Habitually testing for goroutine leaks

The hardest bug I’ve ever squashed in Go wasn’t a memory leak (the garbage collector’s generally got your back there), but a goroutine leak, in which I was regularly starting goroutines that were getting parked on a wait somewhere rather than exiting cleanly. The overhead of any given one of them was small, but in aggregate eventually enough take down my program.

I recently took to shoring up our codebase by introducing the use of Uber’s goleak in packages at risk of accidentally leaving something running. It runs after a test (or tests of an entire package) and errors if extra goroutines are found.

Luckily, no serious leaks came up, although there were some minor ones. I was impressed that we didn’t find more given tens of thousands of lines of preexisting code and the use of hundreds of third-party modules, which is a testament of the Go ecosystem’s high average quality.

In the cases they are found, leaky modules are hard to fix because they’re in external code and may only be a transitive dependency. We ended up wrapping goleak’s helpers to automatically ignore known offenders:

package prequire

var knownGoroutineLeaks = []goleak.Option{
    // `ptesting` starts up some pools that run for the duration of
    //  the test suite. Ignore pgxpool's background goroutine.
    goleak.IgnoreTopFunction("github.com/jackc/pgx/v4/pgxpool.(*Pool).backgroundHealthCheck"),

    // OpenCensus boots goroutines on `init`, and even though we only
    //  have it asa transitive dependency and it's not used, even that's
    //  enough to have itboot its workers.
    //
    // There's an open GitHub issue:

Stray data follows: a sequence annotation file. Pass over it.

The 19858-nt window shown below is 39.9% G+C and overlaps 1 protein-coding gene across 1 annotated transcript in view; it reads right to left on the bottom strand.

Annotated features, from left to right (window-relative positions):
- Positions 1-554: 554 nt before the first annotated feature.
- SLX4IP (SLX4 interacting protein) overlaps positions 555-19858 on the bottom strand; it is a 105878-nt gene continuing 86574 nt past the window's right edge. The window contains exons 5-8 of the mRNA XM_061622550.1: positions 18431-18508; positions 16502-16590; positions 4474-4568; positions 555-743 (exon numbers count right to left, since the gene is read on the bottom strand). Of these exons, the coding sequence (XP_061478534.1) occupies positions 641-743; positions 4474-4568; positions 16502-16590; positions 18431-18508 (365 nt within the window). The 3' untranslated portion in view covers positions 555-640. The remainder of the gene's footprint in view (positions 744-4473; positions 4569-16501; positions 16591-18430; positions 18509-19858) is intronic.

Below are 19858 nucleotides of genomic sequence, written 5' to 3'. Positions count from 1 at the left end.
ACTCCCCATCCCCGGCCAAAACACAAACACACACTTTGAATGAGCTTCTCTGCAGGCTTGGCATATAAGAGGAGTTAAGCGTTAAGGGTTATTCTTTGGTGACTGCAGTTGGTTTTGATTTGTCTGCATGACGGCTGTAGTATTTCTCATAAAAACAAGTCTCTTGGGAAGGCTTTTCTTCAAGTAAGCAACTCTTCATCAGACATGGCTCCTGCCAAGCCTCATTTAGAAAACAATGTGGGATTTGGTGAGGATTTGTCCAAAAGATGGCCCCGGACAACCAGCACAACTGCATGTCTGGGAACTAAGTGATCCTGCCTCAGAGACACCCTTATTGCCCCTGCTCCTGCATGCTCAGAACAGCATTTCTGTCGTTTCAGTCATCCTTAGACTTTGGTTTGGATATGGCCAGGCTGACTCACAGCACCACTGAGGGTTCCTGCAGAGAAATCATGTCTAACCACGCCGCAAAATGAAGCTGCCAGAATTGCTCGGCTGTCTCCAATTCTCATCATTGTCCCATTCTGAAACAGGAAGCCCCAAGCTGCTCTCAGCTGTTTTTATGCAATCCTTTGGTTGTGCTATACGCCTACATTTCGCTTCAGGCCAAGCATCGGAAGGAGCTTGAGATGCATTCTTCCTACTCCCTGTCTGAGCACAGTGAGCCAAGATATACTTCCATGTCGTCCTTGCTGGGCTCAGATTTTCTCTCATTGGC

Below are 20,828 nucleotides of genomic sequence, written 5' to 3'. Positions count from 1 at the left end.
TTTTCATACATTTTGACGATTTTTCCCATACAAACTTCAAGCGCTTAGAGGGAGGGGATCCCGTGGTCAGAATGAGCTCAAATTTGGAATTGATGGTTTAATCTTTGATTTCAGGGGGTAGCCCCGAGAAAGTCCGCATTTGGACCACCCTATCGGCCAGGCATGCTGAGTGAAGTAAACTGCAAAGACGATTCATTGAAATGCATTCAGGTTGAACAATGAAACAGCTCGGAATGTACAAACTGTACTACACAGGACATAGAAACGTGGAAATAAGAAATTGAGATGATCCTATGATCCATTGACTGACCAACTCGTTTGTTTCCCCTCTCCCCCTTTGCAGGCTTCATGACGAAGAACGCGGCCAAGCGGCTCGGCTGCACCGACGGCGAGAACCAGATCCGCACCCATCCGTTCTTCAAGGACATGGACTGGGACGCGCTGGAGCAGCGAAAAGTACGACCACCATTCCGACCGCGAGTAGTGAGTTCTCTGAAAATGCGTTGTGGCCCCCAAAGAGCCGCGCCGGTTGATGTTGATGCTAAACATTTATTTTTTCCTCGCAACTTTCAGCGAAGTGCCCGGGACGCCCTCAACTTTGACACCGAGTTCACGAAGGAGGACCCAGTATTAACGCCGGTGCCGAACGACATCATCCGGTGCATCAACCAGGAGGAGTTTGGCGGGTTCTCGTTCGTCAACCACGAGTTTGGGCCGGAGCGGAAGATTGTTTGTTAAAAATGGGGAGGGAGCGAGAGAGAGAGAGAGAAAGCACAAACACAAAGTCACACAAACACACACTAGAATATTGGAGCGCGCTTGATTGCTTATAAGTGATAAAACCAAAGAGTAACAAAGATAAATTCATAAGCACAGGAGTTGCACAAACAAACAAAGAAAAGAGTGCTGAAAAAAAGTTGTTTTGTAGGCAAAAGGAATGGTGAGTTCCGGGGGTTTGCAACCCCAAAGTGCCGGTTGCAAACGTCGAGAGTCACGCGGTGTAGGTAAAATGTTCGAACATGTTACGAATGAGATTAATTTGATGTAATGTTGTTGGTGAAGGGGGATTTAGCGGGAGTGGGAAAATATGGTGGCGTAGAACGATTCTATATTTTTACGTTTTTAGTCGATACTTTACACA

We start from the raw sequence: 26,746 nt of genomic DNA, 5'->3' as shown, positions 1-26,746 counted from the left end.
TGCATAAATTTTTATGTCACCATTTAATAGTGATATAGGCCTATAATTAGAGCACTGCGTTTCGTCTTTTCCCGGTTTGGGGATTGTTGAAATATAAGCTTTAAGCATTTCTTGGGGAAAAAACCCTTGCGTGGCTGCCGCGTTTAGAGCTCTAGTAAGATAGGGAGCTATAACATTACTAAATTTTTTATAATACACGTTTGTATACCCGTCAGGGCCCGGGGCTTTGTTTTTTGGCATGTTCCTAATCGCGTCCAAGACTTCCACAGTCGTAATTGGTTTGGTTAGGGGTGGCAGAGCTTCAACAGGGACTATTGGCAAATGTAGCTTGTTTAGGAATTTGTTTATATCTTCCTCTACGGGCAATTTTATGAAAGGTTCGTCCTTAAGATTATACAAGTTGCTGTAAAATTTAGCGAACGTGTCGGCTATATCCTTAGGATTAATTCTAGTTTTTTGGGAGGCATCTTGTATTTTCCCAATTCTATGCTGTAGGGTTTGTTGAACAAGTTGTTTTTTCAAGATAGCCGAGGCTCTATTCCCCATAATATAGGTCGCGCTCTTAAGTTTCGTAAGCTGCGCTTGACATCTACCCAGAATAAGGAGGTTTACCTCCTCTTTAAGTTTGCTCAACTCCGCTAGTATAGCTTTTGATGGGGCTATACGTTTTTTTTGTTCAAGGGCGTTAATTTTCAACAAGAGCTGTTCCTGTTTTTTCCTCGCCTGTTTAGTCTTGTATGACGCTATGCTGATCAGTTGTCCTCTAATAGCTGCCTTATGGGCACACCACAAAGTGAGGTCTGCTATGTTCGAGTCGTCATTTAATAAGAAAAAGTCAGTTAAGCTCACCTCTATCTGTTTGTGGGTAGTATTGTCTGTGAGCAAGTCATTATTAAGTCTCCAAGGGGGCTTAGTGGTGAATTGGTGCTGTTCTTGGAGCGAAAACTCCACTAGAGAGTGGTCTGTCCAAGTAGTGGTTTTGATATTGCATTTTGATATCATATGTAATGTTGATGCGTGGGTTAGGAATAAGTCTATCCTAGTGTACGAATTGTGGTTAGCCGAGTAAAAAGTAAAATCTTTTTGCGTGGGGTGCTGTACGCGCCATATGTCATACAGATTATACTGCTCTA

//
    // https://github.com/census-instrumentation/opencensus-go/issues/1191
    //
    // I opened a fix, but it may or may not make it in:
    //
    // https://github.com/census-instrumentation/opencensus-go/pull/1287
    goleak.IgnoreTopFunction("go.opencensus.io/stats/view.(*worker).start"),
}

// VerifyNoGoroutineLeak verifies that no goroutines are still around
//  after atest case runs, allowing for some extraneous goroutines
//  that we can't do muchabout.
func VerifyNoGoroutineLeak(t *testing.T, options ...goleak.Option) {
    t.Helper()
    goleak.VerifyNone(t, append(knownGoroutineLeaks, options...)...)
}

// VerifyNoGoroutineLeakMain is similar to the above, but runs in a
// special GoTestMain function. It's purpose is to check no leaks once
// at the end of the test runs for an entire package.
func VerifyNoGoroutineLeakMain(m *testing.M, options ...goleak.Option) {
    goleak.VerifyTestMain(m, append(knownGoroutineLeaks, options...)...)
}

It works, but it’s something to be careful about – it’ll be far easier and more tempting to add new leaks to the ignored list rather than dig in and fix a root problem.

If you’re writing a package, a couple guidelines for goroutines that’ll benefit users:

  • Don’t start package-level goroutines.
  • Definitely don’t start goroutines in init.

Package-level goroutines are a problem because it’s not clear that they have to be stopped, and whose responsibility it is to do so. The superior alternative are goroutines local to a struct instance, and which has a Stop or Close function.

Goroutines in init are a problem because as noted above, they’ll start even if the package wasn’t directly used. This makes it really non-obvious where they should be shut back down, if there’s even a way of doing so.

Fragment
Habitually testing for goroutine leaks

Published
December 18, 2022

Find me on Twitter at @brandur.

Did I make a mistake? Please consider sending a pull request.